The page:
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7 in 10 girls and young women in PH experience online harassment – Plan International study

16 October 2020
by Aly Narvaez

October 11, MANILA— A new global research by girls’ rights organization Plan International reveals that more than half— or 58 percent— of girls and young women worldwide have been harassed or abused online.

Launched on October 11 in celebration of the International Day of the Girl, the report Free to be online? Girls’ and young women’s experiences of online harassment is based on a survey and in-depth interviews of over 14,000 girls aged 15-24 in 31 countries including the Philippines. 

The largest study of its kind, the report shows that girls who use social media in high and low-income countries alike are routinely subjected to different forms of online harassment and violence such as threats of sexual violence, sexual harassment, threats of physical violence, Anti-LGBTIQ+ comments, racist comments, body-shaming, purposeful embarrassment, stalking, and abusive and insulting language. 

In the Philippines, the survey reveals that nearly 7 in 10, or 68 percent, of girls and young women have experienced online harassment, specifically on social media. Majority of these girls also revealed that the harassment happens frequently (50 percent) or very frequently (33 percent). 8 out of 10, or 79 per cent, said that they or other girls they know have received threats of sexual violence on social media.

Further, majority (67 percent) of the Filipino girls and young women surveyed said that they were harassed by people they know.

“The high incidence of online violence against girls and young women is alarming. In this global pandemic and in an increasingly digital world, girls are more at risk than ever,” says Mona Mariano, Gender Specialist of Plan International Philippines. We must understand that it may also impact girls’ lives offline. Experiencing harassment or abuse online may take a huge toll on a girl’s confidence and wellbeing.”

The research shows that in the Philippines, girls and young women who identified themselves as having at least one intersecting characteristic (being from an ethnic minority, identifying as LGBTIQ+ or living with a disability) are more vulnerable to online violence. 

The study also reveals that while the survey was conducted across multiple continents, girls and young women share similar experiences of online harassment and discrimination. Majority of the girls and young women surveyed believe that the COVID-19 pandemic has made being online more important, but falling victim to online violence has been limiting their freedom of expression, driving them out of digital spaces, and leaving them emotionally stressed and feeling unsafe.

“Online violence is disempowering girls. They’re being shut out of a space that plays an important part in fulfilling their potential to thrive and become leaders,” continues Mariano.

Equal Freedom for Girls and Young Women

As a response, Plan International launched its #FreeToBeOnline global campaign which calls for ending online violence and upholding the digital rights and freedom of girls and young women.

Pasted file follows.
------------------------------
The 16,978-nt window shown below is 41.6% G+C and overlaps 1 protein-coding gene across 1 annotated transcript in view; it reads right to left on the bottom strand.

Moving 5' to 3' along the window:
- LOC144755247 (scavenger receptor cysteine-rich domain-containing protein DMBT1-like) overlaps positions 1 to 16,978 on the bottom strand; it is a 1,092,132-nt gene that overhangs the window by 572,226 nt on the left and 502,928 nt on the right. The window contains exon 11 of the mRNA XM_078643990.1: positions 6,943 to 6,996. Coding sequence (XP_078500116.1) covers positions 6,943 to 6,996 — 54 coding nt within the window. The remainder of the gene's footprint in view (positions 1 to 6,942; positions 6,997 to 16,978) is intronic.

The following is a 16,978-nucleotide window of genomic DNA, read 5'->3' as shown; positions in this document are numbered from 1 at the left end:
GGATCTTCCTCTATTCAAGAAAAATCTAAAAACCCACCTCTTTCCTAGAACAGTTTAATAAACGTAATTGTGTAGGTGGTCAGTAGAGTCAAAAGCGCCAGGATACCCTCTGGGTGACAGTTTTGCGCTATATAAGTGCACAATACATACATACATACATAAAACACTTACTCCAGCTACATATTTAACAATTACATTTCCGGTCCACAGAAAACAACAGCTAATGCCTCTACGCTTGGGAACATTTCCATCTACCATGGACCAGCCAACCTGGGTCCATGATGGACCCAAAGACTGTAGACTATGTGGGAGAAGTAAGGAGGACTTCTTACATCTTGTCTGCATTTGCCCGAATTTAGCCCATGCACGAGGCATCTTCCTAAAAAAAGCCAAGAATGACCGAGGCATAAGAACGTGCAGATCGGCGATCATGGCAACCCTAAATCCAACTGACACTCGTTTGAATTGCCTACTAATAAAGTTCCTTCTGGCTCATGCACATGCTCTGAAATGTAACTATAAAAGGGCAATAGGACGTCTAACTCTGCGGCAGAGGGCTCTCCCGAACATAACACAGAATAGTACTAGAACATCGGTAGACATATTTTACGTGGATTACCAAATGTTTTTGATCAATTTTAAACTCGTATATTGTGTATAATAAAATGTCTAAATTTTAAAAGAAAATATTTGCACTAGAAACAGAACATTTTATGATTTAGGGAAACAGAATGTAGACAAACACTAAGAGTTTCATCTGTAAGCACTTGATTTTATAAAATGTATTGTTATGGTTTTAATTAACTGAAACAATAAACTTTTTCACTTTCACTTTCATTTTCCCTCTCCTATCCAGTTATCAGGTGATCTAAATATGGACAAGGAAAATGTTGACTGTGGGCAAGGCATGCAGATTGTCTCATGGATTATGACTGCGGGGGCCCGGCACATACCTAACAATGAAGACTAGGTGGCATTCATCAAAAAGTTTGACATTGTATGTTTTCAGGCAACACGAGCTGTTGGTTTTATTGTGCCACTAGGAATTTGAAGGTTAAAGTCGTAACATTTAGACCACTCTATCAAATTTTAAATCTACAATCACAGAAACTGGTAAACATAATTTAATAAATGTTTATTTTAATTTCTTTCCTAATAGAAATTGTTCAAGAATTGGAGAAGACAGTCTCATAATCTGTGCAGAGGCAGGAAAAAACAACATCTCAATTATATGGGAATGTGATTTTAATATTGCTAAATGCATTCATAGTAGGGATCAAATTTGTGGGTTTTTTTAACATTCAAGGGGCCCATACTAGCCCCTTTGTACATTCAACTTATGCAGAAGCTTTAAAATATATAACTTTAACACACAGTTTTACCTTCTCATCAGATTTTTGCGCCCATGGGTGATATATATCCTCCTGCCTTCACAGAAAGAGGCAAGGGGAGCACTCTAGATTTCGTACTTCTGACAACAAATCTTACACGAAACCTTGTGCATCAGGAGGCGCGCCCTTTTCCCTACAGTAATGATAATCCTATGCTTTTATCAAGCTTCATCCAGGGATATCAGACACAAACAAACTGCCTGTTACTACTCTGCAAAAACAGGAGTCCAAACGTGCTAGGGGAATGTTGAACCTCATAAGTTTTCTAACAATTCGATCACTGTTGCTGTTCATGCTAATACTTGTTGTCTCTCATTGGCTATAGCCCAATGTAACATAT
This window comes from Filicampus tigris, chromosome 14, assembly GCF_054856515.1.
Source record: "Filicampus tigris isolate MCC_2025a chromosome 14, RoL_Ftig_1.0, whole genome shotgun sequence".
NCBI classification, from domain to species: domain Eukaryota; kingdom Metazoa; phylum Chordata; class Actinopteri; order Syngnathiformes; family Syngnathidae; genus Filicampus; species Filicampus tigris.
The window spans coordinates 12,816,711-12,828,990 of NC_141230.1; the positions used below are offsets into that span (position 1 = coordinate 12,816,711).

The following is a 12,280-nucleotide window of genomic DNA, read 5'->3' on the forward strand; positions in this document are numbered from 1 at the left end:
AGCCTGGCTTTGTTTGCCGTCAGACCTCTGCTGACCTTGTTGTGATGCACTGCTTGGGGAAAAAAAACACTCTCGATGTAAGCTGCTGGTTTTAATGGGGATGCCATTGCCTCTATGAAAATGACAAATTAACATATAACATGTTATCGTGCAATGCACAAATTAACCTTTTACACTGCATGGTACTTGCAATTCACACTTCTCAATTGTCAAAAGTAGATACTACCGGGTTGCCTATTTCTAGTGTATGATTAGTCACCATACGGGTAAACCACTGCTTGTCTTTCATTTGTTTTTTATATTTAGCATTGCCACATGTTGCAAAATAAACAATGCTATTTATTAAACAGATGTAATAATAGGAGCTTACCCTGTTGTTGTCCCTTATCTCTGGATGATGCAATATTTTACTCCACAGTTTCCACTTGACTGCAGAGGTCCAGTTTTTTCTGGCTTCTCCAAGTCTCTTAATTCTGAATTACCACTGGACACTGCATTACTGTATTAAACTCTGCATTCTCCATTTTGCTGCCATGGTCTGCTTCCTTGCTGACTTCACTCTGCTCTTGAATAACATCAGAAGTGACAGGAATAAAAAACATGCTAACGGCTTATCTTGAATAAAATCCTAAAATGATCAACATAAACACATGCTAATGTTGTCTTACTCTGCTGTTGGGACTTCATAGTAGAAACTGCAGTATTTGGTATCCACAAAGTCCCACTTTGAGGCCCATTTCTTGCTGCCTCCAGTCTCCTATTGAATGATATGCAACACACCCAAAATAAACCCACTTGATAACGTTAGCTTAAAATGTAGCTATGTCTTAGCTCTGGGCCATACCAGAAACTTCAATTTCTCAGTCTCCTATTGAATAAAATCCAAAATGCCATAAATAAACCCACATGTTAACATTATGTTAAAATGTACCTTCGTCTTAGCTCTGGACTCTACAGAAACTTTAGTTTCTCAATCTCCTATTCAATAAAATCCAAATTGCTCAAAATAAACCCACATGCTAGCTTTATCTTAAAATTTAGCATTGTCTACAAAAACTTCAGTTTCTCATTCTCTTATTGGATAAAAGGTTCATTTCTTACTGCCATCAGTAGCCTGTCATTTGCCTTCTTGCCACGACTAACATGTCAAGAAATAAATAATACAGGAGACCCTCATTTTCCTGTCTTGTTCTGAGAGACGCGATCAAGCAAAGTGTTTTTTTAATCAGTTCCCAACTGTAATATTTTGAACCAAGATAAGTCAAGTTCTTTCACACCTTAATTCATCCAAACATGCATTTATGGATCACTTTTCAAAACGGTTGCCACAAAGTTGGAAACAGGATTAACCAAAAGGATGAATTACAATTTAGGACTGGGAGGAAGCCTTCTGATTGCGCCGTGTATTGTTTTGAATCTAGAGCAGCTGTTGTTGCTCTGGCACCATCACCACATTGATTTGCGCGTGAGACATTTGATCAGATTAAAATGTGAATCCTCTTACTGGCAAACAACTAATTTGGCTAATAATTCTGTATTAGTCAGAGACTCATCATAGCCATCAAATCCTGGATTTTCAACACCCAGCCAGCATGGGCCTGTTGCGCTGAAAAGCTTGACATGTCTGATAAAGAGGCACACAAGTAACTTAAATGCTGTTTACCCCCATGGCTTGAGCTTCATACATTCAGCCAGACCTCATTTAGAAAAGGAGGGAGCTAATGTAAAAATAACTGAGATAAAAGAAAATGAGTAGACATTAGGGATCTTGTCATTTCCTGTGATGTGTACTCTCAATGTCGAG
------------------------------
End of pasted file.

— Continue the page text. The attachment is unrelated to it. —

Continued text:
Advocating for a whole-of-society approach, Plan International highlights in its campaign the important roles of governments, private sector especially tech and social media companies, civil society, and communities in recognizing the harm caused by online violence against girls and young women, promoting digital citizenship education, reporting abuse, crafting and implementing inclusive policies and laws, and amplifying girls’ voices.

“Everyone has a role to play in ending gender-based violence online. The government, social media companies, our families and communities— and young people themselves— have enormous power and potential to stop this,” says Mariano.

As part of the campaign, girls around the world have also written an open letter to social media companies, urging them to create stronger and more effective ways to report abuse and harassment.

The global research and campaign are part of Girls Get Equal, Plan International’s movement for a world where girls and young women have the power to be leaders and shape the world around them.

“Girls will only get equal if we remove barriers to their meaningful participation in the digital world and make online spaces safe for them.”

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Media Contact:

Aly Narvaez

Communications Specialist-Media Relations, Plan International Philippines

Email: alyzajoy.narvaez@plan-international.org

Phone: +63 998 962 2399

Editor's notes

  • As part of Girls Get Equal, girls and their allies around the world have written an open letter calling on social media companies to create ways to report abuse and harassment that really work. Sign the letter here: www.plan-international.org/sign-the-letter
  • Research for Free to be online? Girls’ and young women’s experiences of online harassment was carried out in 31 countries. This includes a survey of 14,071 girls and young women on behalf of Plan International by Kantar and Ipsos between April 1 and May 5, 2020, and an additional series of in-depth interviews. Kantar and Ipsos surveyed girls in Australia, Benin, Brazil, Canada, Colombia, Dominican Republic, Ecuador, Germany, Ghana, Guinea, India, Indonesia, Japan, Kenya, Netherlands, Nigeria, Norway, Philippines, Spain, Thailand, USA, Zambia. Girls were asked about their experiences of using Facebook, Twitter, Instagram, Tik Tok, Snapchat, WhatsApp, WeChat, YouTube and Line.
  • You may access the full report via: plan-international.org/freetobeonline